Posts Tagged ‘phyllobates terribilis’

Phyllobates terribilis_8368

Phyllobates terribilis – captive bred

Yesterday, Saturday June 8th Understory Enterprises and yours truly hosted another sold out Frogs of the World Photographic Workshop at the Crinan Community Hall near West Lorne, Ontario. Everybody had a great time and captured many stunning images of the numerous species that were featured. We had two new species to highlight during this recently concluded workshop. An Argentine Horned Frog and a Madagascar Painted Frog.

Madagascar Painted Frog_8393

Madagascar Painted Frog – captive bred


Argentine Horned Frog_8425

Argentine Horned Frog – captive bred


Ameerega Bassleri_8382

Ameerega bassleri – captive bred


Cruziohyla craspedopus_8462

Fringed Leaf Frog – captive bred


Phyllobates terribilis_8480

Phyllobates terribilis – captive bred


Epipedobates anthonyii_8388

Epipedobates anthonyi – captive bred


Argentine Horned Frog_8434

Argentine Horned Frog – captive bred

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Golden Dart Frog (phyllobates terribilis)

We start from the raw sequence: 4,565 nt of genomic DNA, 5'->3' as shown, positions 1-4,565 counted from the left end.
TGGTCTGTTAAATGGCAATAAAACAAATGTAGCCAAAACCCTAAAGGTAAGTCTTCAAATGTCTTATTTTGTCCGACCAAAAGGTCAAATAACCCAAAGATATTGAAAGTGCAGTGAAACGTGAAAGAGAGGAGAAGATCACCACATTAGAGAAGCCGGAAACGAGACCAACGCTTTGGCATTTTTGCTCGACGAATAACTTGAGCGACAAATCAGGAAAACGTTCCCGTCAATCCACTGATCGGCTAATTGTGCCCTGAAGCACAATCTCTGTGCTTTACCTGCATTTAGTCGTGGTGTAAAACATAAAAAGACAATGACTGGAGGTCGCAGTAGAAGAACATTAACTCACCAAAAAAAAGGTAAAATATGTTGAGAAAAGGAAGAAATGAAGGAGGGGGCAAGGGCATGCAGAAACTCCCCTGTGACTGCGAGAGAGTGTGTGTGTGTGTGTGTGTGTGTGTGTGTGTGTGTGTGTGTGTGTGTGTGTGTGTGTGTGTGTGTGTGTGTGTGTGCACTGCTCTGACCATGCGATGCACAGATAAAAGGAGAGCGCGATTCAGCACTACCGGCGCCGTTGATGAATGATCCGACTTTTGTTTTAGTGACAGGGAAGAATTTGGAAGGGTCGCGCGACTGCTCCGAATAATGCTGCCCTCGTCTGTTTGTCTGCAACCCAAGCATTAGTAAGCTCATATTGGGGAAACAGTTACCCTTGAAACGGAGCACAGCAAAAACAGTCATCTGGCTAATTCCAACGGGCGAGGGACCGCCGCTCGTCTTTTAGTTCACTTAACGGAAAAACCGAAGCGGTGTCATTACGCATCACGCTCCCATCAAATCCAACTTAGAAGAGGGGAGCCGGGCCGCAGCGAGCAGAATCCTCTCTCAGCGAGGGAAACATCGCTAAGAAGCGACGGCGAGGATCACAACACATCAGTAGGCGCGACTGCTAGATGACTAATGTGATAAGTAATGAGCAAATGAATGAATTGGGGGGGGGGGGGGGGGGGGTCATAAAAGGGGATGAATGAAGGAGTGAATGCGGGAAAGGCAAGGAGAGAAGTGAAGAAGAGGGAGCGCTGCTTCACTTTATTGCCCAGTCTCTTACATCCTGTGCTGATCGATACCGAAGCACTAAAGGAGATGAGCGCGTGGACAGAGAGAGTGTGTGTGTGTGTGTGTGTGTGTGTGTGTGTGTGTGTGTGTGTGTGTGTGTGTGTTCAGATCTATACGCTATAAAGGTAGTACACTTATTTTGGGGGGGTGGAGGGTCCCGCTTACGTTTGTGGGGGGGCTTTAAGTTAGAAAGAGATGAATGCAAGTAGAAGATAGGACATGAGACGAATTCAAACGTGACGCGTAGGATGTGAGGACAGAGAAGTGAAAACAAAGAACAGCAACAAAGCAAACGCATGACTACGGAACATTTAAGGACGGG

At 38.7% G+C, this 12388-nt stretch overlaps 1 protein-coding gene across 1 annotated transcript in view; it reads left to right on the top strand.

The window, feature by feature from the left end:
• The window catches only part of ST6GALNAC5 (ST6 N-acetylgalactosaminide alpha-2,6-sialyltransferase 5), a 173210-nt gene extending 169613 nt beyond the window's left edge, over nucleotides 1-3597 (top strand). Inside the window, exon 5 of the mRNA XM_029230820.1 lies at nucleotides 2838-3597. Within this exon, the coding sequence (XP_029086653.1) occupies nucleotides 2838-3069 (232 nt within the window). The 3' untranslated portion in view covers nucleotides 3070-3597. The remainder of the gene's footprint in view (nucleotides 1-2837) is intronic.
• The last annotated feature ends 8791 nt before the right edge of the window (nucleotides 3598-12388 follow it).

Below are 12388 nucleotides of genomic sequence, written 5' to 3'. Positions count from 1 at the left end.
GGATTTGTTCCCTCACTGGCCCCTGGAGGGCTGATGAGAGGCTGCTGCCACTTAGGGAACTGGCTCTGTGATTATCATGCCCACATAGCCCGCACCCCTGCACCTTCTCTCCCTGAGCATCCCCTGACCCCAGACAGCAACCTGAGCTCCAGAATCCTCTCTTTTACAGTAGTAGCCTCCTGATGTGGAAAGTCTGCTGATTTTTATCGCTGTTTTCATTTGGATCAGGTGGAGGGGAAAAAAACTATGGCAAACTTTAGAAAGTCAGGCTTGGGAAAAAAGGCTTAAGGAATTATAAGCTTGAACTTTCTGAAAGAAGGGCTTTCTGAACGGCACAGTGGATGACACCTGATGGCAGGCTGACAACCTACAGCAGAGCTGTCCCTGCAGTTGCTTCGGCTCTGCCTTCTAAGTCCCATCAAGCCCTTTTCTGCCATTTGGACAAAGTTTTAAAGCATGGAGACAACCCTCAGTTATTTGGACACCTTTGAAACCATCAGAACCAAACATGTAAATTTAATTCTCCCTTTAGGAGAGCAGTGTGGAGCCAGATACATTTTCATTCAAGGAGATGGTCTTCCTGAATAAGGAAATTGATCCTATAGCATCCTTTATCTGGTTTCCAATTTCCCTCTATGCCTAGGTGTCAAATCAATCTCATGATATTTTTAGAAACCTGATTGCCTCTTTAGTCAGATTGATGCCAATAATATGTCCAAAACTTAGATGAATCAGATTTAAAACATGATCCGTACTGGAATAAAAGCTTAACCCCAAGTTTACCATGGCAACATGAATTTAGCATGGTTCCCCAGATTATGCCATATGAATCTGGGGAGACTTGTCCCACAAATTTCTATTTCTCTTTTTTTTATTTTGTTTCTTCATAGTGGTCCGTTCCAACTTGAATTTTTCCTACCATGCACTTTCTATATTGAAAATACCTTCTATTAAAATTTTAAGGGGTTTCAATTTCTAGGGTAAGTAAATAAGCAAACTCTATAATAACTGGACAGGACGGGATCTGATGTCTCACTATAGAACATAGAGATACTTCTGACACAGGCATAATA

Golden Dart Frog (phyllobates terribilis)

Undoubtedly one of the most stunning dart frogs I have had the pleasure of photographing is the Golden Dart Frog.What makes this dart frog so special? It has earned the name The Terrible One because it is the most toxic frog of all. So toxic that simply touching the frog could kill you. The alkaloid toxins on their skin are said to be potent enough to kill three elephants. Pretty powerful stuff for a frog that is not more than an inch in length – gotta love it! Fortunately, this is a captive specimen and is perfectly safe to handle. Poison Dart Frogs get their toxins from the insects they eat in their native homelands. In captivity dart frogs are typically fed a diet of wingless fruit flies and the end result is that they will lose their toxicity.

Several months ago I photographed numerous captive bred frog specimens for the frog photography eBook I am writing. The eBook will an extensive how-to guide to finding, photographing, and optimizing frog images. Since I was wanting to include sections on photographing dart frogs and captive specimens I arranged a session with a breeder that I know. It was very important that I photograph specimens bred in captivity and not wild caught frogs. Why? Because amphibians are the fast declining animal species on the planet – sadly humanity is to blame for this decline. Global warming, habitat destruction, and pollution are just some of the causes. Another major downfall for frogs has been the importing of Bullfrogs (rana catesbeiana) as a food source (frog legs), which has led to bullfrogs escaping and inhabiting 14 countries around the world often with devastating results.

Please click on the image to see the larger, sharper version.

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